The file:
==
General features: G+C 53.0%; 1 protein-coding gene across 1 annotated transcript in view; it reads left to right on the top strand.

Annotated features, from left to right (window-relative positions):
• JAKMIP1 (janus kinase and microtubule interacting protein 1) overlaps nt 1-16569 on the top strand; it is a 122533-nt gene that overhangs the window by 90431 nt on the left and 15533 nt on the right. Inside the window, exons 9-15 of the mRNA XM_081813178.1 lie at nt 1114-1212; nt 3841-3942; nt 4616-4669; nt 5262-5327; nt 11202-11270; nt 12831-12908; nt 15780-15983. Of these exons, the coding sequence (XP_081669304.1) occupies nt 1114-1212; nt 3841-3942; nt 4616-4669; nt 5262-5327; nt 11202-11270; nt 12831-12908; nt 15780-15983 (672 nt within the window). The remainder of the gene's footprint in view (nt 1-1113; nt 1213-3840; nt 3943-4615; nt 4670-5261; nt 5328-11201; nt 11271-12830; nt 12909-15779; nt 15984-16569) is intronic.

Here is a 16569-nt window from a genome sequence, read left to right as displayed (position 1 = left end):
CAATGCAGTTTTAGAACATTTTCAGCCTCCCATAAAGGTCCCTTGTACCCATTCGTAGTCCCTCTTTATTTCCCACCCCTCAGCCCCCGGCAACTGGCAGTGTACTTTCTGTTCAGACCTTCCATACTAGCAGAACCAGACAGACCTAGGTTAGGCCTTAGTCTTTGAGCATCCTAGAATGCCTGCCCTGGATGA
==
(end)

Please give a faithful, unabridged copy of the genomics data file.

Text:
General features: G+C 53.0%; 1 protein-coding gene across 1 annotated transcript in view; it reads left to right on the top strand.

Annotated features, from left to right (window-relative positions):
• JAKMIP1 (janus kinase and microtubule interacting protein 1) overlaps nt 1-16569 on the top strand; it is a 122533-nt gene that overhangs the window by 90431 nt on the left and 15533 nt on the right. Inside the window, exons 9-15 of the mRNA XM_081813178.1 lie at nt 1114-1212; nt 3841-3942; nt 4616-4669; nt 5262-5327; nt 11202-11270; nt 12831-12908; nt 15780-15983. Of these exons, the coding sequence (XP_081669304.1) occupies nt 1114-1212; nt 3841-3942; nt 4616-4669; nt 5262-5327; nt 11202-11270; nt 12831-12908; nt 15780-15983 (672 nt within the window). The remainder of the gene's footprint in view (nt 1-1113; nt 1213-3840; nt 3943-4615; nt 4670-5261; nt 5328-11201; nt 11271-12830; nt 12909-15779; nt 15984-16569) is intronic.

Here is a 16569-nt window from a genome sequence, read left to right as displayed (position 1 = left end):
CAATGCAGTTTTAGAACATTTTCAGCCTCCCATAAAGGTCCCTTGTACCCATTCGTAGTCCCTCTTTATTTCCCACCCCTCAGCCCCCGGCAACTGGCAGTGTACTTTCTGTTCAGACCTTCCATACTAGCAGAACCAGACAGACCTAGGTTAGGCCTTAGTCTTTGAGCATCCTAGAATGCCTGCCCTGGATGA